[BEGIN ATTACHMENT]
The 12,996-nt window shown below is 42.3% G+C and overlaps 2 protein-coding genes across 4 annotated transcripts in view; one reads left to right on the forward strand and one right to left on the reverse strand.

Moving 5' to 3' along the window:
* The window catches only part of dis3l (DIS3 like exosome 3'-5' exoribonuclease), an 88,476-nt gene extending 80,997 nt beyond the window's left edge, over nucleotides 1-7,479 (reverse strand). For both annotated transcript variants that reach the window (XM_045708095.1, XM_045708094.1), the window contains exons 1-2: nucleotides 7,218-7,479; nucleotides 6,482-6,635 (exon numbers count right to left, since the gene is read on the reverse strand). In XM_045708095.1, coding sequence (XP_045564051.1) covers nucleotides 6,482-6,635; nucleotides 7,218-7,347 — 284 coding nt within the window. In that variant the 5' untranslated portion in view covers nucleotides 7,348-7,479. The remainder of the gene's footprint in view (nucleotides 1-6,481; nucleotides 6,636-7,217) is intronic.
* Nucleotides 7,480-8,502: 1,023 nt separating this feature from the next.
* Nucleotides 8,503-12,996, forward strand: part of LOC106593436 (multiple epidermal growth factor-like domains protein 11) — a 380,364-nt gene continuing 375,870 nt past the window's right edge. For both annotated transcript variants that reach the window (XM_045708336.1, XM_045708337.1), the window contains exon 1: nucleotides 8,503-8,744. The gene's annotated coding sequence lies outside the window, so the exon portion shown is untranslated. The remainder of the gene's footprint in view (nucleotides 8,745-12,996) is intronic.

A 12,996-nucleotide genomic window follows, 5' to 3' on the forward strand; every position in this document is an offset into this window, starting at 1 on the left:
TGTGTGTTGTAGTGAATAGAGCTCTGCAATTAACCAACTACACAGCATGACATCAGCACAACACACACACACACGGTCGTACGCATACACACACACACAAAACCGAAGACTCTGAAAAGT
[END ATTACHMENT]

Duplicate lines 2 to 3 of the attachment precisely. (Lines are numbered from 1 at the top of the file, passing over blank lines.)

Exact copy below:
Moving 5' to 3' along the window:
* The window catches only part of dis3l (DIS3 like exosome 3'-5' exoribonuclease), an 88,476-nt gene extending 80,997 nt beyond the window's left edge, over nucleotides 1-7,479 (reverse strand). For both annotated transcript variants that reach the window (XM_045708095.1, XM_045708094.1), the window contains exons 1-2: nucleotides 7,218-7,479; nucleotides 6,482-6,635 (exon numbers count right to left, since the gene is read on the reverse strand). In XM_045708095.1, coding sequence (XP_045564051.1) covers nucleotides 6,482-6,635; nucleotides 7,218-7,347 — 284 coding nt within the window. In that variant the 5' untranslated portion in view covers nucleotides 7,348-7,479. The remainder of the gene's footprint in view (nucleotides 1-6,481; nucleotides 6,636-7,217) is intronic.